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Undergraduate Engineering Students and Critical Thinking: A Preliminary Analysis

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Conference

2011 ASEE Annual Conference & Exposition

Location

Vancouver, BC

Publication Date

June 26, 2011

Start Date

June 26, 2011

End Date

June 29, 2011

ISSN

2153-5965

Conference Session

Educational Research and Methods Potpourri II

Tagged Division

Educational Research and Methods

Page Count

10

Page Numbers

22.1566.1 - 22.1566.10

Permanent URL

https://peer.asee.org/18493

Download Count

21

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Paper Authors

biography

James E. Lewis University of Louisville

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James E. Lewis, Ph.D., is an Assistant Professor in the Department of Engineering Fundamentals in the J. B. Speed School of Engineering at the University of Louisville. His research interests include parallel and distributed computer systems, cryptography, engineering education, undergraduate retention and technology (Tablet PCs) used in the classroom.

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Cathy Bays

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Abstract

Undergraduate Engineering Students and Critical Thinking: A Preliminary AnalysisAbstractIn 2007, the University of XXXX began implementation of their multi-year QualityEnhancement Plan (QEP) Ideas to Action (i2a): Using Critical Thinking to Foster StudentLearning and Community Engagement which focuses on improving the critical thinking skills ofundergraduate students and more effectively preparing them to contribute to society. The Pauland Elder critical thinking framework was selected to serve as the framework for i2a initiatives.In addition to the QEP, the Accreditation Board for Engineering and Technology (ABET)revised the accreditation criteria in 2000 to require program assessment according to elevenoutcomes that all require critical thinking skills. Critical thinking can be incorporated intoengineering classes in a variety of ways including writing assignments, active learning strategies,project-based design experiences, and course redesign. Clearly, accurately, and consistentlyassessing critical thinking across engineering courses can be challenging.The XXXXX School of Engineering began revising core courses in the undergraduatecurriculum to align with goals and objectives of i2a and the ABET criteria. As a common coursefor all entering engineering students, ENGR 100 - Introduction to Engineering, was the logicalcourse to introduce critical thinking to engineering students and to prepare them for the criticalthinking demands they will experience in their future discipline specific courses and careers.Another course common to all engineering disciplines at XXXXX School is ENGR 205 -Differential Equations for Engineering, this course is typically taken during the student’ssophomore year. These two courses provide the foundation for this study.A multi-year research study was designed to assess the critical thinking skills of undergraduateengineering students as they progress through the engineering program. The specific researchquestion is, “How do the critical thinking skills of undergraduate engineering students change asthey matriculate through the engineering program?” A total of three undergraduate engineeringstudent cohorts will be followed from their freshman through senior year. Data is beingcollected on one assignment in each of the four years that the students progress through theengineering curriculum. Assessments of critical thinking include students’ pre and postresponses to a faculty developed critical thinking assessment, students’ scores on a criticalthinking assignment, and independent faculty ratings of students’ critical thinking skills on theselected assignment using a faculty developed critical thinking rubric. This paper will present acomparison of critical thinking data from the freshman course assignment across two cohorts ofstudents. Additionally, critical thinking data will be presented across two years for the initialcohort of students. Based on this preliminary data analysis, course changes and implications forfaculty will be included in the presentation.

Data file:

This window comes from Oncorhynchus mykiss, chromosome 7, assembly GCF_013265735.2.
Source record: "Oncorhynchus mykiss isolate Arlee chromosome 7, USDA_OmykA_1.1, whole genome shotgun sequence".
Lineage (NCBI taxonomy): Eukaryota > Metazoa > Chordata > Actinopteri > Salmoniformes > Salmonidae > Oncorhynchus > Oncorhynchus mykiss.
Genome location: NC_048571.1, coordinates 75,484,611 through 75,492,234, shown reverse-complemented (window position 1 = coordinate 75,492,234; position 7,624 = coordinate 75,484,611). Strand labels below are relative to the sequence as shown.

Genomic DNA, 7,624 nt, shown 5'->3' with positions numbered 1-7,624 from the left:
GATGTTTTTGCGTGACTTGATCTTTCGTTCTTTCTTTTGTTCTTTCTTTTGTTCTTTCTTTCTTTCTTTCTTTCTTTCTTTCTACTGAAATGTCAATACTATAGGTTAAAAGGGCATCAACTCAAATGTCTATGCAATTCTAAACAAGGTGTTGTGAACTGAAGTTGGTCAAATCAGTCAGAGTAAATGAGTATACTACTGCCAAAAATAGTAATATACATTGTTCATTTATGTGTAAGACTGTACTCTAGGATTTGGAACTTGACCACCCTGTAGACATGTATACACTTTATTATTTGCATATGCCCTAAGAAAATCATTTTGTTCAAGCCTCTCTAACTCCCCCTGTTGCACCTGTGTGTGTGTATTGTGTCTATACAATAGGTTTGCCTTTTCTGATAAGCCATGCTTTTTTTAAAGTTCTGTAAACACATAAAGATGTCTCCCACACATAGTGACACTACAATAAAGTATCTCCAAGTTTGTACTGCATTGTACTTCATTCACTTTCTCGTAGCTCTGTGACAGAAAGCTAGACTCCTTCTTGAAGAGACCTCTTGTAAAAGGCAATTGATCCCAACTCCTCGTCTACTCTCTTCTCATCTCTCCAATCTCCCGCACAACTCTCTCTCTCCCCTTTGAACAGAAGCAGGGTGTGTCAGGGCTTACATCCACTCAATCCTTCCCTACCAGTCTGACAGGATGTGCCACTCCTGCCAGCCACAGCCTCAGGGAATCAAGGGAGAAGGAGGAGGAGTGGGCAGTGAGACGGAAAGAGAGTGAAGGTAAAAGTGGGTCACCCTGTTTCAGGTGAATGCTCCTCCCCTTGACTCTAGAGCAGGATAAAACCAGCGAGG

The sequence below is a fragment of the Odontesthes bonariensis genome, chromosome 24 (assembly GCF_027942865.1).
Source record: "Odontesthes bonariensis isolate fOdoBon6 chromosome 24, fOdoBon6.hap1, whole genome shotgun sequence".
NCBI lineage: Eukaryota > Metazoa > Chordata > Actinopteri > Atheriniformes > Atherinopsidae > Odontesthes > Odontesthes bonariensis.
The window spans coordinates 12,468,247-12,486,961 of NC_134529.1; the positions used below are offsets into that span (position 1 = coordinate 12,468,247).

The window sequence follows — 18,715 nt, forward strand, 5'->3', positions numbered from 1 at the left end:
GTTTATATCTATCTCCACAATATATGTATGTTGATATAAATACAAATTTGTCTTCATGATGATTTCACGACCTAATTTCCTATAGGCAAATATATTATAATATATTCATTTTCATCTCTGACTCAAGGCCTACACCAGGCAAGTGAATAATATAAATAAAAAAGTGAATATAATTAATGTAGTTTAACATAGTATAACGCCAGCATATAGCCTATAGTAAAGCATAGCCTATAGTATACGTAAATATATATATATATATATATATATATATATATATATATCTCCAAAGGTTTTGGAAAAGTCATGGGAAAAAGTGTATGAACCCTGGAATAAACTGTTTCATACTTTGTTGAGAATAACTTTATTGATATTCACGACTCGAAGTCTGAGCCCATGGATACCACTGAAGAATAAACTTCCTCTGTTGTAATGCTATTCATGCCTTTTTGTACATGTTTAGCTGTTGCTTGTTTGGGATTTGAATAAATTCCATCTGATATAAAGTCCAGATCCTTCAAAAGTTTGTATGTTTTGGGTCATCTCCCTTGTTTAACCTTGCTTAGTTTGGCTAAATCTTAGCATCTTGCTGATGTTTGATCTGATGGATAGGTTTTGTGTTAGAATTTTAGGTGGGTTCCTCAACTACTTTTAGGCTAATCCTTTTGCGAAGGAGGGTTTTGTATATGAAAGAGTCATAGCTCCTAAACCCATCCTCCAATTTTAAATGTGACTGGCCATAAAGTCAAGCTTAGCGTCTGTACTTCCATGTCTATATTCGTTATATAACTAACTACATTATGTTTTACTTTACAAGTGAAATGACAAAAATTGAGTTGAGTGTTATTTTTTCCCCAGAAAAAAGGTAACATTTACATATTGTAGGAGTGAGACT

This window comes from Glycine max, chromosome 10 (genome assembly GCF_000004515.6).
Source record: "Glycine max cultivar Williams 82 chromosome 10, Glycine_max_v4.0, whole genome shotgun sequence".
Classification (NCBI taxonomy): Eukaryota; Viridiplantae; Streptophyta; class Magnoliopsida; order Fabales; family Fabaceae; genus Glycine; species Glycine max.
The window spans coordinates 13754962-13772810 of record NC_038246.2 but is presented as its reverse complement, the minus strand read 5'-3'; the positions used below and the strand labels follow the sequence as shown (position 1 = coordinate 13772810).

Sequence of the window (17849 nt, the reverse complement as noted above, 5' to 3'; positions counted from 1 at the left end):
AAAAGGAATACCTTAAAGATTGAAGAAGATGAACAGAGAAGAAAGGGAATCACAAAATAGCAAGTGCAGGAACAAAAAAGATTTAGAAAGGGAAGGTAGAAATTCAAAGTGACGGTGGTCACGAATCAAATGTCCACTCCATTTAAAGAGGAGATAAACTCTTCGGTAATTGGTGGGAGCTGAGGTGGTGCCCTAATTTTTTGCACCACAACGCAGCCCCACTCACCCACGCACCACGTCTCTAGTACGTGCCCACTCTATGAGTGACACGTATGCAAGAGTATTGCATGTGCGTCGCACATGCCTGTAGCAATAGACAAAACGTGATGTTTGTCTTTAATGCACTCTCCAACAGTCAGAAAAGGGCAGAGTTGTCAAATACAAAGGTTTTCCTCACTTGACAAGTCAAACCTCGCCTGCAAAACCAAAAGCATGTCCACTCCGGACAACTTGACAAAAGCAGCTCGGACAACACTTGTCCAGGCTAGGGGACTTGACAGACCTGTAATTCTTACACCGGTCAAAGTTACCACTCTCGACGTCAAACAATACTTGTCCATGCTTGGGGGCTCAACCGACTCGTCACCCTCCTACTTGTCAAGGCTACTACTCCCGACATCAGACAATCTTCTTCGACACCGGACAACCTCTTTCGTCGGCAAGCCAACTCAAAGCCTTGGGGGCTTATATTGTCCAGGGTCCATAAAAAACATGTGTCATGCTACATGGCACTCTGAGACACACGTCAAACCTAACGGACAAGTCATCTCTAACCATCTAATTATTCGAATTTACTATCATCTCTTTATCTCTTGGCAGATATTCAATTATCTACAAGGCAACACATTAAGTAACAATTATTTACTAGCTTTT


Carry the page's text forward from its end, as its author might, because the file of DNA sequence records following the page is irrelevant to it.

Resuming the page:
Lewis, J. E., & Bays, C. (2011, June), Undergraduate Engineering Students and Critical Thinking: A Preliminary Analysis Paper presented at 2011 ASEE Annual Conference & Exposition, Vancouver, BC. https://peer.asee.org/18493

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